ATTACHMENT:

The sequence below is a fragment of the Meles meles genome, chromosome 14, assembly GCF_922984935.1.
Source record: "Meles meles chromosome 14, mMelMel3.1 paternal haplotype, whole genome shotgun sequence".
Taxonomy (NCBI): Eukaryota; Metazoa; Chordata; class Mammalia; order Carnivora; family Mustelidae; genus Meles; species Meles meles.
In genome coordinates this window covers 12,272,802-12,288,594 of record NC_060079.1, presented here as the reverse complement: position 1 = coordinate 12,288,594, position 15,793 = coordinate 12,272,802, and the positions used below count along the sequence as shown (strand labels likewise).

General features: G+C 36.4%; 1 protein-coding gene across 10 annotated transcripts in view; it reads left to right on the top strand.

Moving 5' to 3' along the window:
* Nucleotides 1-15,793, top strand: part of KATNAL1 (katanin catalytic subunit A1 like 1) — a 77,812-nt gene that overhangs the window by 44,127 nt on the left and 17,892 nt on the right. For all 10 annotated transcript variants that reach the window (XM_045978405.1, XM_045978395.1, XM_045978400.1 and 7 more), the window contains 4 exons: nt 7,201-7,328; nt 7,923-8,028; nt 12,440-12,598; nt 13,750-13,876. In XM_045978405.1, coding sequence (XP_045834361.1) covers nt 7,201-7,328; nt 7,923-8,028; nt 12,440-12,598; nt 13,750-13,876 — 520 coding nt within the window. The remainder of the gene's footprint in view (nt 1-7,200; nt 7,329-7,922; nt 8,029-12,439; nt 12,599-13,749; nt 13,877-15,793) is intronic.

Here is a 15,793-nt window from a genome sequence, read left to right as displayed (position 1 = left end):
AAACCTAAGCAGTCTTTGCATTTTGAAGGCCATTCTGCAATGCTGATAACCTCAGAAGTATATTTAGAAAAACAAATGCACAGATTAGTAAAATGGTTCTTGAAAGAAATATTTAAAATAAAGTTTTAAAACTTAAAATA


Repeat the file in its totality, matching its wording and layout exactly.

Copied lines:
The sequence below is a fragment of the Meles meles genome, chromosome 14, assembly GCF_922984935.1.
Source record: "Meles meles chromosome 14, mMelMel3.1 paternal haplotype, whole genome shotgun sequence".
Taxonomy (NCBI): Eukaryota; Metazoa; Chordata; class Mammalia; order Carnivora; family Mustelidae; genus Meles; species Meles meles.
In genome coordinates this window covers 12,272,802-12,288,594 of record NC_060079.1, presented here as the reverse complement: position 1 = coordinate 12,288,594, position 15,793 = coordinate 12,272,802, and the positions used below count along the sequence as shown (strand labels likewise).

General features: G+C 36.4%; 1 protein-coding gene across 10 annotated transcripts in view; it reads left to right on the top strand.

Moving 5' to 3' along the window:
* Nucleotides 1-15,793, top strand: part of KATNAL1 (katanin catalytic subunit A1 like 1) — a 77,812-nt gene that overhangs the window by 44,127 nt on the left and 17,892 nt on the right. For all 10 annotated transcript variants that reach the window (XM_045978405.1, XM_045978395.1, XM_045978400.1 and 7 more), the window contains 4 exons: nt 7,201-7,328; nt 7,923-8,028; nt 12,440-12,598; nt 13,750-13,876. In XM_045978405.1, coding sequence (XP_045834361.1) covers nt 7,201-7,328; nt 7,923-8,028; nt 12,440-12,598; nt 13,750-13,876 — 520 coding nt within the window. The remainder of the gene's footprint in view (nt 1-7,200; nt 7,329-7,922; nt 8,029-12,439; nt 12,599-13,749; nt 13,877-15,793) is intronic.

Here is a 15,793-nt window from a genome sequence, read left to right as displayed (position 1 = left end):
AAACCTAAGCAGTCTTTGCATTTTGAAGGCCATTCTGCAATGCTGATAACCTCAGAAGTATATTTAGAAAAACAAATGCACAGATTAGTAAAATGGTTCTTGAAAGAAATATTTAAAATAAAGTTTTAAAACTTAAAATA